Being a mother of two young kids, I have come to consider myself somewhat of a playground aficionado. I grew up in New York City, so backyards were never a part of my childhood. Playgrounds are where I grew up digging, building, swinging, and laughing, and it's been a trip introducing that world to my sons.
There is a lot to love about our local Panhandle Playground, even besides the fact that it's a block and a half from our house. But it seems to cater more to the under 4 population, and the arsenic in the play structure always kind of creeped me out. So I was excited to attend the first community meeting held by San Francisco Recreation and Parks to discuss the Panhandle Playground redesign.
When we arrived, the walls were filled with pictures of eclectic and innovative play elements that looked like they were from some European country with universal health care and nature kindergartens and all those other progressive ideas that we'd never get here in the U.S. The presenters eagerly showed us the considerations they were taking to ensure that all types of play - solitary, cooperative, imaginative, sensory, etc - were represented in determining new element options. My older son had recently played with some cool scooping and digging components in playground sand in L.A., and he couldn't wait to suggest these in his "playground design" drawing over in the kids section of the meeting. The meeting moderators looked on with a silent smile on their face.
I walked out of the meeting feeling positive about the considerations SF Rec and Parks had taken in eliciting our feedback. That was until my husband uttered the words that would bring us to where we are today: "They're getting rid of all the sand." During the meeting, he had noticed that there weren't any sand elements presented as options, so he had gone to the project managers to mention this. Their response? "Yep." When he had pressed them on why not, their response? "Accessibility." They went on to explain that they were not planning on including sand in ANY of the playgrounds slated for renovations.
Sand had not even been on my radar. I assumed that any playground would have sand. How could it not? Thinking back to the meeting, I realized there had been no mention, no fancy picture, no opportunity for feedback about any sand elements. How could we advocate for sand if we didn't even know we'd have to?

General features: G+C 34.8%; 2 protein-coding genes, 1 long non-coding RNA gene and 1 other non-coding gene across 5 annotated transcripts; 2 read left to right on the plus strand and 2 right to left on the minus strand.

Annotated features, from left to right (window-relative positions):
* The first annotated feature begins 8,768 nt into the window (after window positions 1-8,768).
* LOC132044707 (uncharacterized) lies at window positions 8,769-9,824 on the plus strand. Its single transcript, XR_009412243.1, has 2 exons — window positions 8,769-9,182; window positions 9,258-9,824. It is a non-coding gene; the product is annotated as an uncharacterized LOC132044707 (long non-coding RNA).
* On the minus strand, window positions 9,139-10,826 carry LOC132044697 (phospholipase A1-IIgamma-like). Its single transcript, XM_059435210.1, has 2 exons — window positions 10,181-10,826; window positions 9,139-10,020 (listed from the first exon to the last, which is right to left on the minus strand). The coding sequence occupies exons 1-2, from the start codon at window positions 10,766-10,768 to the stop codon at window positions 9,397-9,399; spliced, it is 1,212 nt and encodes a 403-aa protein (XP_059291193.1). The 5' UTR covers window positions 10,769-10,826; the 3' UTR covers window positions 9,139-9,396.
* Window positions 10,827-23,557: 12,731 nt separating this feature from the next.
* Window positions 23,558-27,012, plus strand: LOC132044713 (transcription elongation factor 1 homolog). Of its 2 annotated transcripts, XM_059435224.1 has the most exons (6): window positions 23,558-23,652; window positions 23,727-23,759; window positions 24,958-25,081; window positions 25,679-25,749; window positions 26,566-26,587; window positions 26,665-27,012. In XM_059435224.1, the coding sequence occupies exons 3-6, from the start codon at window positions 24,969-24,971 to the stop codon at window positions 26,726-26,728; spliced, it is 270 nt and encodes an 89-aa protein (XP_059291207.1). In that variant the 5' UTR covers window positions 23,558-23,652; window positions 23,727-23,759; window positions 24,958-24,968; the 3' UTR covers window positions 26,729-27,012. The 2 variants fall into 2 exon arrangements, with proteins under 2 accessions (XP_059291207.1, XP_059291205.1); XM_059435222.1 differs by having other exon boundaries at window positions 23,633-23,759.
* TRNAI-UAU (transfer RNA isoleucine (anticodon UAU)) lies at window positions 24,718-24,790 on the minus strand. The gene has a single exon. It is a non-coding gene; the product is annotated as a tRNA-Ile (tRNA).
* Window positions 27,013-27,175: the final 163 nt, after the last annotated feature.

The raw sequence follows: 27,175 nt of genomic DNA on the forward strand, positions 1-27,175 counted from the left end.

Being a special educator, I of course cared about creating accessible and inclusive playgrounds, but something seemed off. I started doing some research, and found that the very components my son had drawn were actually ADA approved elements to promote accessible and inclusive sand play. Since refuting the accessibility argument to SF Rec and Park, we have received several different responses as to why there will be no more sand, including health and safety, abrasiveness to rubber surfacing, maintenance costs, and even plain old popularity (some parents don't like sand in their house so let's get rid of it all!)
I never intended to become a sand advocate. I didn't know sand needed an advocate. I've witnessed the benefits firsthand in so many ways - students at a popular SF preschool where I worked, whose imaginations ran wild while they created construction projects and gourmet dinners in their sand backyard; middle schoolers with autism, who combed their fingers through the calming sand particles; my own kids, who have learned the trials and tribulations of sharing via buckets, shovels, and coveted dump trucks; and myself, who even into my tween years would carefully sculpt intricate sandscapes that were the pretense for my lifelong passion for ceramic sculpting. Who knew that all of these experiences would need protection for future generations of San Francisco kids?
I certainly didn't anticipate it, but I'm willing to take up the fight.